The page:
Again, somehow you managed to miss my point. This is precisely the reason I felt the urge to respond. Misinformation. Perhaps I should place it on a line of its own so it can’t be missed.

    *************************************************
    The much hated kadov tags are ***ONLY*** found in the source files. Unless you are deploying source files, they aren’t present in output.
    *************************************************

    Adobe are VERY aware that the kadov tags need to go. Personally, I’ll be very surprised myself if they are still present in the next release.

    MonkeyPi said:
    I can’t speak for the developers there, but again, keep in mind that X5 was released in what, 2000?

    Rick replies:
    According to my records, X5 wasn’t released until January 2004. Which makes it only three years old.

    MonkeyPi said:
    I wouldn’t call FrameMaker (FM) a HAT, unless it’s used as part of a workflow to single-source user assistance (UA). But I’m so glad Mike brought up FM, because that software more than any other will serve as a model for what I fear will happen (is happening?) to RH:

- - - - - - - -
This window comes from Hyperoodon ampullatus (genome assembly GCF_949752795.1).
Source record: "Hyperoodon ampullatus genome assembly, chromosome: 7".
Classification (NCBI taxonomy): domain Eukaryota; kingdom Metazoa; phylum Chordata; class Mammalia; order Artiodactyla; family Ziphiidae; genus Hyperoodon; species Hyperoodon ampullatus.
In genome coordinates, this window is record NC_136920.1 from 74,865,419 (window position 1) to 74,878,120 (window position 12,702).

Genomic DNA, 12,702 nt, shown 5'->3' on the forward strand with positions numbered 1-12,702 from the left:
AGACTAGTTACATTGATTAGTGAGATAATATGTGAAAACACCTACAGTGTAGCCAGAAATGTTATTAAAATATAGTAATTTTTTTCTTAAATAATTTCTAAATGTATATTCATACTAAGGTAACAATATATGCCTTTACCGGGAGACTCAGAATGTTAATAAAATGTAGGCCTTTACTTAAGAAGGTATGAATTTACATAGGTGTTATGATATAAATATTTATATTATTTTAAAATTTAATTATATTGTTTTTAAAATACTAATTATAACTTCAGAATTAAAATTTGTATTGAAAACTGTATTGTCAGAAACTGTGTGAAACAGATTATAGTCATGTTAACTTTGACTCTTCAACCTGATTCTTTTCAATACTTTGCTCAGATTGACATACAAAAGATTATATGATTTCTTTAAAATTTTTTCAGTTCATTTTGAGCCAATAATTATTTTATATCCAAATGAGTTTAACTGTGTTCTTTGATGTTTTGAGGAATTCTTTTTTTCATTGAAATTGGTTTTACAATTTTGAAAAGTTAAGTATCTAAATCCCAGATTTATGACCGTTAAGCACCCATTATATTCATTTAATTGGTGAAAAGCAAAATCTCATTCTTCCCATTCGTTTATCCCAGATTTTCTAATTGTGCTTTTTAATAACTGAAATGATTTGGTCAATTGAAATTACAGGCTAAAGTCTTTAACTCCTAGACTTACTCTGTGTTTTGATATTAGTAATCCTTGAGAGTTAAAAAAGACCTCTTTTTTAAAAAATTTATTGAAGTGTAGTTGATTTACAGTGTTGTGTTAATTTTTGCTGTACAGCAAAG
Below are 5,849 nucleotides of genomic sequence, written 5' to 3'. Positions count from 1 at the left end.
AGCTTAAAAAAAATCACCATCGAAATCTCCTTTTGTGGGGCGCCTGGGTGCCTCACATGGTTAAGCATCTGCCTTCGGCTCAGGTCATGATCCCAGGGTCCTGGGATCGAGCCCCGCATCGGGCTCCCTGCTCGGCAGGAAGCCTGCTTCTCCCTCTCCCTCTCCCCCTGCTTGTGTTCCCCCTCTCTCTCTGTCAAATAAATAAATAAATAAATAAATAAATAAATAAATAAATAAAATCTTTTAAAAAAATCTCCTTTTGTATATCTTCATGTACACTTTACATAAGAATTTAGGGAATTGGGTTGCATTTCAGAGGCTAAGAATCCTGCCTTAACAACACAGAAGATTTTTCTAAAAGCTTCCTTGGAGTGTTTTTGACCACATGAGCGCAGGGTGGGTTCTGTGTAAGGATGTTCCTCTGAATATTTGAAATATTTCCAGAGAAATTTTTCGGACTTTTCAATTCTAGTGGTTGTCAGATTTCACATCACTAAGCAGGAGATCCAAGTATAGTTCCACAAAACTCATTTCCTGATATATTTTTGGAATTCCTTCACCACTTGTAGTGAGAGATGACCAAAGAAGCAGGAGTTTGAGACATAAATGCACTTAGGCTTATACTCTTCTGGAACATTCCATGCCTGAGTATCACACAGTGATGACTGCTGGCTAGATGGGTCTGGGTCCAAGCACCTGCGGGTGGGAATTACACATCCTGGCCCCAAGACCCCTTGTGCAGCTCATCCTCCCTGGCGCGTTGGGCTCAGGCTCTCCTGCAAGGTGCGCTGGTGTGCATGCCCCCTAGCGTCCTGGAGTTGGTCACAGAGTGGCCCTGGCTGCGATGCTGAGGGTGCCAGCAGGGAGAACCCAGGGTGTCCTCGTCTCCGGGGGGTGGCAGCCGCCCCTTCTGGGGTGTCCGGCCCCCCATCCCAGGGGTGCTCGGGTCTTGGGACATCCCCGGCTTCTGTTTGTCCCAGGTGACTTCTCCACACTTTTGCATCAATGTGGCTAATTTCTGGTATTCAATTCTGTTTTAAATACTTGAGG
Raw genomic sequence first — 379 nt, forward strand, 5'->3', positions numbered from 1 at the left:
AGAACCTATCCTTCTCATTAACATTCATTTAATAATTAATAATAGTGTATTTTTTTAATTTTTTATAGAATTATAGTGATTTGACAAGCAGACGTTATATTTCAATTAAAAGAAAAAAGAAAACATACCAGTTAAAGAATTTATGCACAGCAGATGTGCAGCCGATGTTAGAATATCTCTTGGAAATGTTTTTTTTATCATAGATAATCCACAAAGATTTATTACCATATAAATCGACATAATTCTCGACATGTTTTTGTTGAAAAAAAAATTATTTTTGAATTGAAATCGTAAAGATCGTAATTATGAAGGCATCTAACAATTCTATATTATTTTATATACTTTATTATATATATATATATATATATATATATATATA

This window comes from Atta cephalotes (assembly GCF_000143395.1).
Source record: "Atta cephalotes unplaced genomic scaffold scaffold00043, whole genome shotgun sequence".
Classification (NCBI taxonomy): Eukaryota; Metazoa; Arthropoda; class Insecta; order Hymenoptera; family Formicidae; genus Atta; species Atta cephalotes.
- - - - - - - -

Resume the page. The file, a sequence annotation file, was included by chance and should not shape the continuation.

Rick replies:
    Fair enough. Again, I openly admitted up front that I have no clue about Frame. So I apologize for any inaccuracies that may have resulted from my ignorance of the subject matter. Hey, I’m pleased that these discussions have helped me to at least know a bit more about what Frame is all about.

    MonkeyPi said:
    I think it’s clear from reading Rick’s statements (here and in other comments) that he was (1) very intimidated with Flare’s learning curve,

    Rick replies:
    I certainly wasn’t intimidated by it at all. You have to also understand that at the time I was beta testing Flare, I was among the saddened many that totally believed RoboHelp had ended life. I honestly felt Flare was going to be “The replacement” for RoboHelp users. As such, I probably felt more than most anyone a responsibility for learning it inside and out so I could provide decent information for a “lost” user base.

    As such, I approached Flare as any long time user of RoboHelp might. I had certain expectations of the way things would work. I knew I was in this brave, new world and things were foreign to me.

    MonkeyPi continues:
    (2) didn’t really give the software a fair chance (he’s puzzled over things that are easy to explain, like the cursors),

    Rick replies: